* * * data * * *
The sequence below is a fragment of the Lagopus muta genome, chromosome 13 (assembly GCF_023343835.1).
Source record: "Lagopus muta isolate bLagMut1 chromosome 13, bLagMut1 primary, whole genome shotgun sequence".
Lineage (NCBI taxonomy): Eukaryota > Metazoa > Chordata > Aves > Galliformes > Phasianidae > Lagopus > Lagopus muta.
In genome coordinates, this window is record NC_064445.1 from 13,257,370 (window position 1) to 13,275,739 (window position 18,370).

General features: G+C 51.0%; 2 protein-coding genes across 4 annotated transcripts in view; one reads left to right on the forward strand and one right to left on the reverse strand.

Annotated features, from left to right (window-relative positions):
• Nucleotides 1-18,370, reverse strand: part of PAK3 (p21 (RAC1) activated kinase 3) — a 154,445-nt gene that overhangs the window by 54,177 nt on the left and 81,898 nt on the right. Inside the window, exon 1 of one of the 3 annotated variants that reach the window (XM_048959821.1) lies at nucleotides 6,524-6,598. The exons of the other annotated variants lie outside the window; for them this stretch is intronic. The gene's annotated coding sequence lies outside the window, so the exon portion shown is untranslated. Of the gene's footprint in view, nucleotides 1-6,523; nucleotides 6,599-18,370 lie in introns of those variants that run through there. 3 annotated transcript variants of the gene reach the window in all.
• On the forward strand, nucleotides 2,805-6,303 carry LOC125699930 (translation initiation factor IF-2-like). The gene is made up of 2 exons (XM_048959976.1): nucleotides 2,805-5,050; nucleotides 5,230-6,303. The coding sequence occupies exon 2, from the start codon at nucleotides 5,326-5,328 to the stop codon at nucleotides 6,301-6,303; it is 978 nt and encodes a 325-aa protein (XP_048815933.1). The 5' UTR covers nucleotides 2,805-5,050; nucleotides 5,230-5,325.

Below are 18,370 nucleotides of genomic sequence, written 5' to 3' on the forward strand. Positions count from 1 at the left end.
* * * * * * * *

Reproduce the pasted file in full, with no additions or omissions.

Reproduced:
The sequence below is a fragment of the Lagopus muta genome, chromosome 13 (assembly GCF_023343835.1).
Source record: "Lagopus muta isolate bLagMut1 chromosome 13, bLagMut1 primary, whole genome shotgun sequence".
Lineage (NCBI taxonomy): Eukaryota > Metazoa > Chordata > Aves > Galliformes > Phasianidae > Lagopus > Lagopus muta.
In genome coordinates, this window is record NC_064445.1 from 13,257,370 (window position 1) to 13,275,739 (window position 18,370).

General features: G+C 51.0%; 2 protein-coding genes across 4 annotated transcripts in view; one reads left to right on the forward strand and one right to left on the reverse strand.

Annotated features, from left to right (window-relative positions):
• Nucleotides 1-18,370, reverse strand: part of PAK3 (p21 (RAC1) activated kinase 3) — a 154,445-nt gene that overhangs the window by 54,177 nt on the left and 81,898 nt on the right. Inside the window, exon 1 of one of the 3 annotated variants that reach the window (XM_048959821.1) lies at nucleotides 6,524-6,598. The exons of the other annotated variants lie outside the window; for them this stretch is intronic. The gene's annotated coding sequence lies outside the window, so the exon portion shown is untranslated. Of the gene's footprint in view, nucleotides 1-6,523; nucleotides 6,599-18,370 lie in introns of those variants that run through there. 3 annotated transcript variants of the gene reach the window in all.
• On the forward strand, nucleotides 2,805-6,303 carry LOC125699930 (translation initiation factor IF-2-like). The gene is made up of 2 exons (XM_048959976.1): nucleotides 2,805-5,050; nucleotides 5,230-6,303. The coding sequence occupies exon 2, from the start codon at nucleotides 5,326-5,328 to the stop codon at nucleotides 6,301-6,303; it is 978 nt and encodes a 325-aa protein (XP_048815933.1). The 5' UTR covers nucleotides 2,805-5,050; nucleotides 5,230-5,325.

Below are 18,370 nucleotides of genomic sequence, written 5' to 3' on the forward strand. Positions count from 1 at the left end.